When adopting a particular dog breed or mix, be sure
to include his grooming requirements on your list of
considerations. A beagle, for example, will need very
little in the way of grooming. A bath once in a while, a
quick brush to remove dead hair and maybe a nail clip is
all it takes. A maltese, on the other hand, is one of the
highest maintenance breeds there is. Find out how much coat care your potential new family member will need. If you don't think you'll have the time, energy or finances to keep his fur in good shape, it would be better to look for a short or smooth coated dog that will need less grooming attention.
Microchip your pet or put an identification tag on him so he can be returned to you if lost.
Enroll your new puppy or dog in behavioral training classes.
Have your pet examined thoroughly by a veterinarian at least once a year.
Don't feed your pet too much food.
Protect your pet from common household dangers such as human medicines and poisonous plants.
Have your pet spayed or neutered.
Devise an evacuation plan for your pet in the event of a fire, flood, hurricane, or tornado.
Make arrangements for your pet's care in case something happens to you.
That's right! Grooming isn't just to make your pet
pretty or handsome. A lot of people believe grooming
is just for aesethic purposes and not part of the dog's
overall health. Nothing could be further from the truth
depending on the breed of your dog.
If you're a woman, imagine hot rollers wound too tightly to your head. Imagine
having to constantly endure that feeling as you carry on with your daily life. He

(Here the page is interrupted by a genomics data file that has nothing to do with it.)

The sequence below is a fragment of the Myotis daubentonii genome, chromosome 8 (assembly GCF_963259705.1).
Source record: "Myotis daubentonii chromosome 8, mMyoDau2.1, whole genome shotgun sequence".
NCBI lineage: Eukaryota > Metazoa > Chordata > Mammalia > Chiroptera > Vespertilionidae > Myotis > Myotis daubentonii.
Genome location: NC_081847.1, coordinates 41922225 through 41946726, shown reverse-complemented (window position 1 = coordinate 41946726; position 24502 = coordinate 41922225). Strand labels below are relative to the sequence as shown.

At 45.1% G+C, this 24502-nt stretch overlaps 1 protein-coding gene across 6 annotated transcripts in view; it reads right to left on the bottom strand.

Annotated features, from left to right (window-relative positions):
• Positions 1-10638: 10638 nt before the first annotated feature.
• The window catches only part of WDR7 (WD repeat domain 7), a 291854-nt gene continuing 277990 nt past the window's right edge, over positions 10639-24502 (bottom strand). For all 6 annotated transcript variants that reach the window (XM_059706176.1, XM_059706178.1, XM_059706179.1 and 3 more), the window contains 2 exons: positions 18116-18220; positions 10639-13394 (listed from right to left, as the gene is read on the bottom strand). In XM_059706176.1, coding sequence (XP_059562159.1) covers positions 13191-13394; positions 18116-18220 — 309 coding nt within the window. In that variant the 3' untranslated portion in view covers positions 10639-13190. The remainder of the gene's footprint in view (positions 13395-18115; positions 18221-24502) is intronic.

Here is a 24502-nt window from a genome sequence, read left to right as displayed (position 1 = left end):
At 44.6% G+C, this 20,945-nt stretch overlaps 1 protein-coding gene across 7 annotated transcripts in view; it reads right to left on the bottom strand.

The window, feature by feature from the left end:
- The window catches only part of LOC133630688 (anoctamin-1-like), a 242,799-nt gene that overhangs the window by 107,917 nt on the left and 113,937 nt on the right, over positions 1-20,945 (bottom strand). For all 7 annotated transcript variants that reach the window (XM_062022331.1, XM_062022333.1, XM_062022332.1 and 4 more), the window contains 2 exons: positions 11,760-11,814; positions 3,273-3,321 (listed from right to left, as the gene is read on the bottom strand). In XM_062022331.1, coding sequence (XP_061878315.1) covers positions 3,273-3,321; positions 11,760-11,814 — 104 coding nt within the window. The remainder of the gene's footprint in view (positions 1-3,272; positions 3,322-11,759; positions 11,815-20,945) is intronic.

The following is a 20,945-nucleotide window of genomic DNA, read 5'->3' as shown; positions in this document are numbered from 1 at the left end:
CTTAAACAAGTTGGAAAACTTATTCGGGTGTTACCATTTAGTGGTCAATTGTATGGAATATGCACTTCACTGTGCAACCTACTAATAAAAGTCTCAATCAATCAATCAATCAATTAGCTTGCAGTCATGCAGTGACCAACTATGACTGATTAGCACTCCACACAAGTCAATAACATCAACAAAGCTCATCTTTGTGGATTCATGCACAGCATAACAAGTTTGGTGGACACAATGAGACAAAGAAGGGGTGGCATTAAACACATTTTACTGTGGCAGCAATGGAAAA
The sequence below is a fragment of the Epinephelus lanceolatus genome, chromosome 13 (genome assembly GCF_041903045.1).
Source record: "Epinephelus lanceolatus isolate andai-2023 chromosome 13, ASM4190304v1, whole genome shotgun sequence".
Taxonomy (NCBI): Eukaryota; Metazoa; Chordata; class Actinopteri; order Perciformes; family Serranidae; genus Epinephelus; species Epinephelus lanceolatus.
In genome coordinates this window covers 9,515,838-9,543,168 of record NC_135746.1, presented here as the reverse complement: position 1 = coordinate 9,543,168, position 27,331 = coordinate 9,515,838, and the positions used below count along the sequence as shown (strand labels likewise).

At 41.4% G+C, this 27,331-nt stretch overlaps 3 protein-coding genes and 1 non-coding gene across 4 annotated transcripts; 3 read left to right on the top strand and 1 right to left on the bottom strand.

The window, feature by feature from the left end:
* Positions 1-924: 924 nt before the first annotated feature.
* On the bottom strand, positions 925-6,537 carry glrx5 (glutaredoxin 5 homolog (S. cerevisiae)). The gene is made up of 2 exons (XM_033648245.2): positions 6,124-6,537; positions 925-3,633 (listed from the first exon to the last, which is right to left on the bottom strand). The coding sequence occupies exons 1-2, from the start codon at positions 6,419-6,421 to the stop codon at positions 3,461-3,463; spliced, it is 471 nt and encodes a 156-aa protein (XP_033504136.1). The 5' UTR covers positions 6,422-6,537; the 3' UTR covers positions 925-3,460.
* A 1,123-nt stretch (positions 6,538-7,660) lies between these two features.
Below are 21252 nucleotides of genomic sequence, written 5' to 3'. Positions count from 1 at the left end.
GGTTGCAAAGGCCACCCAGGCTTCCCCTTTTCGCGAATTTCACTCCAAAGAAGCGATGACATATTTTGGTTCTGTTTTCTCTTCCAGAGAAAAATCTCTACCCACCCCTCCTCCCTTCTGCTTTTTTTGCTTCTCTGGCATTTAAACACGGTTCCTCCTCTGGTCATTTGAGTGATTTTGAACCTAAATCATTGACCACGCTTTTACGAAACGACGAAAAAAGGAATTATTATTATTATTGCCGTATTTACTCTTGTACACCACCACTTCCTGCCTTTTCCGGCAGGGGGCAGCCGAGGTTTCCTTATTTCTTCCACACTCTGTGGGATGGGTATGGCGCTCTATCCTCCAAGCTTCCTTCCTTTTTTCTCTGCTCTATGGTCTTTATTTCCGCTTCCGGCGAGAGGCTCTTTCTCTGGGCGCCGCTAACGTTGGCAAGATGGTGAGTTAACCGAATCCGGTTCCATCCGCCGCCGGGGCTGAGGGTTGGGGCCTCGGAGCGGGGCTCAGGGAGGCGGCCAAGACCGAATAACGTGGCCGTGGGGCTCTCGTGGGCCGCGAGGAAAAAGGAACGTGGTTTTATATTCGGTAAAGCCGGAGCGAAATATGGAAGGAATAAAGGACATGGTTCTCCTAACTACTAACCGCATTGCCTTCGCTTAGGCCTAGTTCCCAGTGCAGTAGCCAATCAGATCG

suffers in silence while his circulation is being hampered, not to mention the skin
sores and infections that might be brewing.
to grow too long, they can actually curl over into the pad underneath. This is
extremely painful and may require medical intervention if it has gone too far.
Overgrown nails also make it difficult for the dog to walk properly, causing strain on
the tendons and joints.
as they can become hard like pebbles embedded in the paw.
the desired place in the ear where it needs to be. A regular grooming schedule will
include removal of this hair.
What do we want to look for in identifying Periodontal Disease in our pets?
* Bad breath
* Pawing at the mouth
* Excessive salivation
* Swelling at the face
* Bleeding gums
* Sneezing and nose discharge
*Note: It is most likely your pet will continue to eat even with severe dental disease. It is possible they will eat their food whole to avoid the pain.
For example, if a long haired dog isn't brushed properly you are going to have a badly matted dog on your hands before you know it. It then becomes a health issue and a nightmare for both your dog and the groomer. When a dog gets so badly matted that he has to be shaved many times there will be sores underneath which are painful for the dog. Don't try to cut mats out yourself with scissors as it is very easy to grab a piece of skin and cut your dog.
Your veterianarian plays an important part in keeping track of your pets dental health by performing dental examinations during your routine vet visits. Make an appointment with your veterinarian today to evaluate your pets dental health and if necessary schedule a dental cleaning to keep your pet healthy and happy.
What can you do as a pet owner?
* The best defense is prevention.
* Keep your pets teeth clean and healthy. Brushing their teeth is the best way. * A secondary way to keep teeth clean is a dental diet and dental chews. Look
for the VOHC seal that indicates the product has met the standards for
effectiveness in retarding plaque and tarter.
One of the best things a pet owner can do to insure the overall health of their pet is to do routine checking of the teeth, gums and oral cavity.
Dental Disease is one of the most common health problems seen in dogs and cats. This affects about 80% of dogs and 70% of cats over 3 years of age. Unfortunately, most of the time it goes unidentified by pet owners because the outward signs tend to go unnoticed.